Looking down on Granite Lake in the Crazy Mountains
Granite Lake shimmers below. Blue Lake is just out of sight to the left

When you reach the channel, Granite lake is to the right (west) and Blue Lake is to the left (East). Granite measures about 15 acres and has a maximum depth of about 95 ft. Much of the northwestern shoreline is steep rock leading up the side of Granite Peak. Blue Lake is about 11 acres and much shallower with a max depth of about 40 ft. and has mostly forested shorelines. Thunder Lake is more of an extension of Blue Lake as the channel between them never really narrows much. Thunder lake measures about 3 acres and is only about 8 ft deep.

After reaching the lakes most hikers choose to retrace the route back to the trailhead. When you rejoin the Big Timber Canyon Trail you’re only about a mile from Twin Lakes. If you have the time and energy, this is a great side trip to a very scenic spot.

Not everyone returns immediately after reaching Blue Lake. Backpackers often find this a great place to set up a camp to more fully explore the area. It’s easy to spend a few nights camped in such magnificent surroundings.

Things to do at Blue Lake


Blue, Granite, and Thunder lakes are closely connected and essentially share a self-sustaining population of rainbow trout. It’s believed that these fish were first introduced by a miner named Druckmiller in the 1920’s. They seem to thrive and all three lakes have healthy populations of rainbows that can grow to 15″.


While reaching the lakes is all the hike most people are looking for, there are two popular side hikes to enjoy.

Pear Lake

Pear Lake is up the drainage that is to the southwest of the lakes. It sits at about 8,800 ft and its outlet stream feeds into Granite Lake near the channel to Blue Lake. Pear Lake is about 40 acres in size and, at 185 ft it’s the deepest lake in the Crazies. Fishing is good in the lake but there is no trail so you have to follow the feeder stream uphill by picking a path until you reach the lake. The rainbow trout are all planted by MT FWP and there is no natural reproduction. Check with FWP Pear Lake Info to find out the latest info if you plan to fish here.

Druckmiller Lake

Druckmiller Lake (sometimes called Druckenmiller) is the headwater lake for Big Timber Creek and it flows down into Granite Lake on the southern lakeshore. The lake is 24 acres and reaches a depth of nearly 100 ft. It sits at about 9,000 ft and can remain ice-covered until late July. The drainage coming down from Druckmiller is obvious but there is no trail to the lake. It’s up to you to find your own path. The snow and ice remain late here so be extra cautious.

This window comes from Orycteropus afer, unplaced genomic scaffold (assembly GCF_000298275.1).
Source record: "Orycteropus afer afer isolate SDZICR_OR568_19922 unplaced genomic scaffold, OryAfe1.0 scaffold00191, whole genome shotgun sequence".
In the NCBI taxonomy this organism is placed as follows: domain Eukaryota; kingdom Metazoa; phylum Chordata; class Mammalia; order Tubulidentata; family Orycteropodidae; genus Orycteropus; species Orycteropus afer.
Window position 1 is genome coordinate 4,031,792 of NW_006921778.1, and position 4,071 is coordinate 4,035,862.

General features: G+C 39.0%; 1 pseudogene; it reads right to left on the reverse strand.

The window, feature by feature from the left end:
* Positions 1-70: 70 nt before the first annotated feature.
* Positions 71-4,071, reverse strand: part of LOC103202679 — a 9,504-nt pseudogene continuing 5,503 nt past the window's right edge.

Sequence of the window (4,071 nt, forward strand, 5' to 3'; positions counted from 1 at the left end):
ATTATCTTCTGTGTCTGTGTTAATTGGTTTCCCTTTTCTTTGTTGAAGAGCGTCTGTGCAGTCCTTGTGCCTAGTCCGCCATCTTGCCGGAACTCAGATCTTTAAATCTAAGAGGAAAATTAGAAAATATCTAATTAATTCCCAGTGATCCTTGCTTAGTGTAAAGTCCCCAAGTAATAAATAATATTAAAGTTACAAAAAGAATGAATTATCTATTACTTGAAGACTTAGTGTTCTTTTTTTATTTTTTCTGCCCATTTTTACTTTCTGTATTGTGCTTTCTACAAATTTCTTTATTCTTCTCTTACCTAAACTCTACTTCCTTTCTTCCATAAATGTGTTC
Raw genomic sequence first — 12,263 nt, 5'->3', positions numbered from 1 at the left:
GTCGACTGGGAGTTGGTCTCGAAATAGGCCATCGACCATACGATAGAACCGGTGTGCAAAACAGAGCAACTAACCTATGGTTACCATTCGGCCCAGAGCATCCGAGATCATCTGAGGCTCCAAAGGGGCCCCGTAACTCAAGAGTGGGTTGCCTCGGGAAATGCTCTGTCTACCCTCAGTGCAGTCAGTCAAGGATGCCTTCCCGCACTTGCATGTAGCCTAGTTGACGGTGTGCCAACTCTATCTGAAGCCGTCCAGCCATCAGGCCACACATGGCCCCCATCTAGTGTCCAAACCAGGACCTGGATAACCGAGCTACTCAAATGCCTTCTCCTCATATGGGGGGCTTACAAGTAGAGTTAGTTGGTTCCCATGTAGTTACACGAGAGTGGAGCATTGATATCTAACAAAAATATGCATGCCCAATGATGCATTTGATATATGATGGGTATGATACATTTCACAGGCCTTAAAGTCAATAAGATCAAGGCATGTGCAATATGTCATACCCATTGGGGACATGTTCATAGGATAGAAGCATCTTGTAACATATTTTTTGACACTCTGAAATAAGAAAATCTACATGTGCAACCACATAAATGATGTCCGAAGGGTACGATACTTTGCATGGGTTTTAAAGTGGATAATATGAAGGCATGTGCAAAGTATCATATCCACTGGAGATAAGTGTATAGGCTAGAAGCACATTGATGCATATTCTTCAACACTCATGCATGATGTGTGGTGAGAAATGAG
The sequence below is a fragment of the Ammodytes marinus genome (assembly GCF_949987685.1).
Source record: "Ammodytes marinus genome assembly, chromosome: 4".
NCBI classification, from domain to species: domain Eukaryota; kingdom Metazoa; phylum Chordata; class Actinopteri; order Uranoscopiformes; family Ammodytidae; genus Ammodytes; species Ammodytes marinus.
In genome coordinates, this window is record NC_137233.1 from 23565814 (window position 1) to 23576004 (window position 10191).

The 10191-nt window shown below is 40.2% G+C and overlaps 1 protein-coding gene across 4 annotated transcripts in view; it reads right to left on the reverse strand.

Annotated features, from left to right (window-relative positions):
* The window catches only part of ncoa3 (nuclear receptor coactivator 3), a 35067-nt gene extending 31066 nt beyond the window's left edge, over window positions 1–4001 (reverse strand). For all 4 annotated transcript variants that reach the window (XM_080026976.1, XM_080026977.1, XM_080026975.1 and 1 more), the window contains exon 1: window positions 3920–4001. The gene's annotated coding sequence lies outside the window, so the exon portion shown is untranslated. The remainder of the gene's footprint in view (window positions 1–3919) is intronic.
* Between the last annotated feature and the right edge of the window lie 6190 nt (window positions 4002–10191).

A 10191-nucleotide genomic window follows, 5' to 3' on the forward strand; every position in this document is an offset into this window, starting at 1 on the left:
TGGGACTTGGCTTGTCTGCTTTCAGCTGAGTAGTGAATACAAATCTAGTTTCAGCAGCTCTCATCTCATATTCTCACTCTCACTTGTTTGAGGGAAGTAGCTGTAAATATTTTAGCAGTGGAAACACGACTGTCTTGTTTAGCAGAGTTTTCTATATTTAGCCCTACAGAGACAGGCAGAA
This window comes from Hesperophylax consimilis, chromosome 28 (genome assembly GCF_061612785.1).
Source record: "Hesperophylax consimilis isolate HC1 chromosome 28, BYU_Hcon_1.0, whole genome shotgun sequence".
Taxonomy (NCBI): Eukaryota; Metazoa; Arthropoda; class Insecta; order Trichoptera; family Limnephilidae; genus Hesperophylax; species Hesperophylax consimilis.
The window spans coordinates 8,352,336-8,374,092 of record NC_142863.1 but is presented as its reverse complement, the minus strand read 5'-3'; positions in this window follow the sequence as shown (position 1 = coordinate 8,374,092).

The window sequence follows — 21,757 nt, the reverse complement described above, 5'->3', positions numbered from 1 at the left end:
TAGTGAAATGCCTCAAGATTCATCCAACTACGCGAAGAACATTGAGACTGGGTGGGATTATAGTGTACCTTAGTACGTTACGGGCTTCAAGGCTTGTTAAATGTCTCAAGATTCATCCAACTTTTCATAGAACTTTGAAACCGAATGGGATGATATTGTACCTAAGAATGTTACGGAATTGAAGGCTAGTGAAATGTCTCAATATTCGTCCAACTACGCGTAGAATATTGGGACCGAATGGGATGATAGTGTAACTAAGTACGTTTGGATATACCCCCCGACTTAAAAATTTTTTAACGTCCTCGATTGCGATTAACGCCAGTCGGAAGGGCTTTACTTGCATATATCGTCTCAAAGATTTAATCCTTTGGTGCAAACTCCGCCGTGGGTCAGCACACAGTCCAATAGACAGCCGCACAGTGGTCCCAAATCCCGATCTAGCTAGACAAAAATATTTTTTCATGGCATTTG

As with Pear Lake, Druckmiller has good fishing for healthy rainbow trout. The lake depends on stocking so, for the best fishing, check with MFWP for the latest Druckmiller Lake stocking information. These high-mountain lakes receive very little fishing pressure so MFWP does not stock them frequently.

Mountain Climbing

Granite Peak, Crazy Peak, Iddings Peak, and Big Timber Peak can all be climbed from a base camp in the Blue Lake area. Unfortunately, all of the land here is a mixture of public and private, and some of these peaks are on private property. In many places, the approach crosses private land. If you want to climb here you need to contact the Yellowstone Ranger District at 406-222-1892 to find out the latest access information.

Frequently Asked Questions

What is the closest campground to the Blue Lake trail?

The Halfmoon Campground shares the entrance road with the trailhead. It’s only a couple hundred yards from campsite to trail.

How long does it take to hike to Blue Lake?

The hike to Blue Lake is less than 4 miles and the trail gains about 2,000 ft. The trail is generally in good condition and mostly easy to hike.

Is there camping at Blue Lake?

There are a number of good backpacking campsites along Blue and Granite lakes. This is a special fire restriction area and no campfires are allowed – ever!